The right hon. Gentleman said that the Ulster Unionist party was not consulted. I was about to suggest that the entire membership of the SDLP was not consulted, but I am not sure that that was what I heard. The matter may just be a wicked SDLP plot.
Of course, it is. Everything that has happened in the north of Ireland over the past 30 years is a wicked SDLP plot. The hon. Gentleman knows that full well. It was said earlier that political parties do not have the right to negotiate, to lobby, to put a point of view or to try to convince people. I still believe that the political process is about trying to convince people who do not agree with a certain view, that that view is valid.
That is interesting. I was speculating that such matters may be an SDLP plot, because that would undermine the thesis of some people. The hon. Member for East Londonderry said that the Democratic Unionist party had not been consulted. If the UUP, the DUP and the SDLP were not consulted, it would probably follow that the answer to the question of the right hon. Member for Upper Bann was that the wicked plot was dreamt up by Sinn Fein-IRA, and that would make a useful discussion.
Will the hon. Gentleman accept that he has received an unequivocal assurance from the right hon. Member for Upper Bann that the Ulster Unionist party was not consulted? He has received an equally unequivocal assurance from me that the Democratic Unionist party was not consulted, but he has not got anything like an unequivocal assurance from the hon. Member for Newry and Armagh that the SDLP was not consulted.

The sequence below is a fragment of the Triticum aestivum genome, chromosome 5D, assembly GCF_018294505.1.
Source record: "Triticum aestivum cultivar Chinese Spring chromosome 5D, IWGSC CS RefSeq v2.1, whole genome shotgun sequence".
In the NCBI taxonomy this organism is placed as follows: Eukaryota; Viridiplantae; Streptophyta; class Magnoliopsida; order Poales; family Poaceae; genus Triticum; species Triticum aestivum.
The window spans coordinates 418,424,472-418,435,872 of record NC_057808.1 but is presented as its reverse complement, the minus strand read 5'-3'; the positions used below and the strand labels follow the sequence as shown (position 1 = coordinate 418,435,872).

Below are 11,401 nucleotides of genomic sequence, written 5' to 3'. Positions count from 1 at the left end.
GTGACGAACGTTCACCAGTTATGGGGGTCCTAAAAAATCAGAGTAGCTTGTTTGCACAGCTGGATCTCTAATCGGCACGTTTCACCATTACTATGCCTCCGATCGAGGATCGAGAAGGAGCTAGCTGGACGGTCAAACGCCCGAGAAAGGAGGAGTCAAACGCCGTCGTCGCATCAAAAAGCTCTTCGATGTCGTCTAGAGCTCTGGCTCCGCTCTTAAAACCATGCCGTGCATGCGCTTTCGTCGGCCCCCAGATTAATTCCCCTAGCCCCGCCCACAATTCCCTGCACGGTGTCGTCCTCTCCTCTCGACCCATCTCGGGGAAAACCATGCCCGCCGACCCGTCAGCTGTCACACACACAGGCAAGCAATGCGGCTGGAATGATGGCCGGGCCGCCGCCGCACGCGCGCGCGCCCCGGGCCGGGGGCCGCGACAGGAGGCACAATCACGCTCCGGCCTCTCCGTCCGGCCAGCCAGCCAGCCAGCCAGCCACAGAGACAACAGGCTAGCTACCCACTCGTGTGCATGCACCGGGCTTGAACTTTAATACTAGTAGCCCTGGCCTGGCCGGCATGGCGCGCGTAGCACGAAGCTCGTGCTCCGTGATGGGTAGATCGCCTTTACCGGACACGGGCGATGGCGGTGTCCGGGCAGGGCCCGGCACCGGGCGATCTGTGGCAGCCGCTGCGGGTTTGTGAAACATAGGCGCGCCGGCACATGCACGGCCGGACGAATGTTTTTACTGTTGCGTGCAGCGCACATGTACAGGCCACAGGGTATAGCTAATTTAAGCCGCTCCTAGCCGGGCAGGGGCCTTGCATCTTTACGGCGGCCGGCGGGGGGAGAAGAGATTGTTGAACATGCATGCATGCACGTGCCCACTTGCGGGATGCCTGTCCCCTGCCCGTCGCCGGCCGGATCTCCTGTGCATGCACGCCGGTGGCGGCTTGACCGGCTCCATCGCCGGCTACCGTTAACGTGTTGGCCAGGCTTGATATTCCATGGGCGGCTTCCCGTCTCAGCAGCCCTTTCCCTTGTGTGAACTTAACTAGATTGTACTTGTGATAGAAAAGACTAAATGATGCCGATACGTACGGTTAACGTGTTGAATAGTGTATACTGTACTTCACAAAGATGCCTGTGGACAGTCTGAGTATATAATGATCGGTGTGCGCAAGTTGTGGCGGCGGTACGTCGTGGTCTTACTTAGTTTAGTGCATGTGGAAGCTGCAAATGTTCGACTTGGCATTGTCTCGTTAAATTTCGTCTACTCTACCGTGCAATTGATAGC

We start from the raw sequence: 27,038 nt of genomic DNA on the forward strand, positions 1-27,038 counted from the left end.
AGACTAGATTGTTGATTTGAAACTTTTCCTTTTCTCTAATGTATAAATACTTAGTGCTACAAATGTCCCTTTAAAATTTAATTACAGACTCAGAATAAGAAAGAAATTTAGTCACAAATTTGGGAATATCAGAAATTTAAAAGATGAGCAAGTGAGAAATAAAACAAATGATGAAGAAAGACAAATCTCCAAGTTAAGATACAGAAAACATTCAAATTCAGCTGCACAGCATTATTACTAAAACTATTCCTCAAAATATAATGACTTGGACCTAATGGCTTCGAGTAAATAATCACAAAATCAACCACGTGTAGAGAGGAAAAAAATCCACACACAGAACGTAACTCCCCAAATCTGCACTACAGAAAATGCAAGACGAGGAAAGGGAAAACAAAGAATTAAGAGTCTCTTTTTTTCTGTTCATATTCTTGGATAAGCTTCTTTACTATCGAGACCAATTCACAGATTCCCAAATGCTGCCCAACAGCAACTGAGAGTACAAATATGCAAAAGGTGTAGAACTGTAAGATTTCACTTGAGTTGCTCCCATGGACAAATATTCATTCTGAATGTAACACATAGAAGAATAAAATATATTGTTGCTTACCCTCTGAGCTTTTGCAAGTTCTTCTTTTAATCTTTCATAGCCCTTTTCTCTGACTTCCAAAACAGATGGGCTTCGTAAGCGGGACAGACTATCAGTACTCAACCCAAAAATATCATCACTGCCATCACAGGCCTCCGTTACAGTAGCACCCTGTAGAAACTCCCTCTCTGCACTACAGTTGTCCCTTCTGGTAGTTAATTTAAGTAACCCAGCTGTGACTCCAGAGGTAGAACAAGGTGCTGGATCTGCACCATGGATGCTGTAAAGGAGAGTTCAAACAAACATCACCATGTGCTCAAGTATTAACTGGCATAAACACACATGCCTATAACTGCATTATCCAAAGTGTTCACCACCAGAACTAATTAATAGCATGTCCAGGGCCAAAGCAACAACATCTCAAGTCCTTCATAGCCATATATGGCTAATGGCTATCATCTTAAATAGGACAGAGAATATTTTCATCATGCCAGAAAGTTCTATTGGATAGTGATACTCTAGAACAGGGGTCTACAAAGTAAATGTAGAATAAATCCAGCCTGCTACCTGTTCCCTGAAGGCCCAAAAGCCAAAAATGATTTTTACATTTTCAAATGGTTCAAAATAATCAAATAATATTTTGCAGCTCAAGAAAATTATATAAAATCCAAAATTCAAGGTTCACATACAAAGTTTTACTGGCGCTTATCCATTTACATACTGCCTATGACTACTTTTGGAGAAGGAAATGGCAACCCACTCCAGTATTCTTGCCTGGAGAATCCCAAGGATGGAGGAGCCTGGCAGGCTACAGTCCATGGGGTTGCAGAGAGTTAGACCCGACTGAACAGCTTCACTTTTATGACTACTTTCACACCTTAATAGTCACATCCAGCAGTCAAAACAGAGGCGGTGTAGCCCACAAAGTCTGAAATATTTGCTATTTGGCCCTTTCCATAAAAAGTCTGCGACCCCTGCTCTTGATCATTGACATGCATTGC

There is a difficulty, Mr. Benton. My hon. Friend the Member for Solihull has had to go somewhere else, which leaves me speaking not only on my own behalf, but on behalf of my party. As the acting official spokesman of my party I have been given a brief headed ''Conservatives—points to make''. On the point about this change I have to read the following. Under the heading ''Government Concessions''—I like that bit—it states:
I am afraid that, rather than it being the fault of Sinn Fein-IRA, it seems that we might have been responsible for this. That puts me in a rather uncomfortable position.
It may try to take credit for our achievement on this occasion. However, in case either the right hon. Member for Upper Bann or the hon. Member for East Londonderry are concerned, I must point out that when I say that the Conservative and Unionist party has done something I do not seek to claim the credit for it. It is just that we have not got round to changing our name after some events a few years ago. This puts the blame entirely on my shoulders.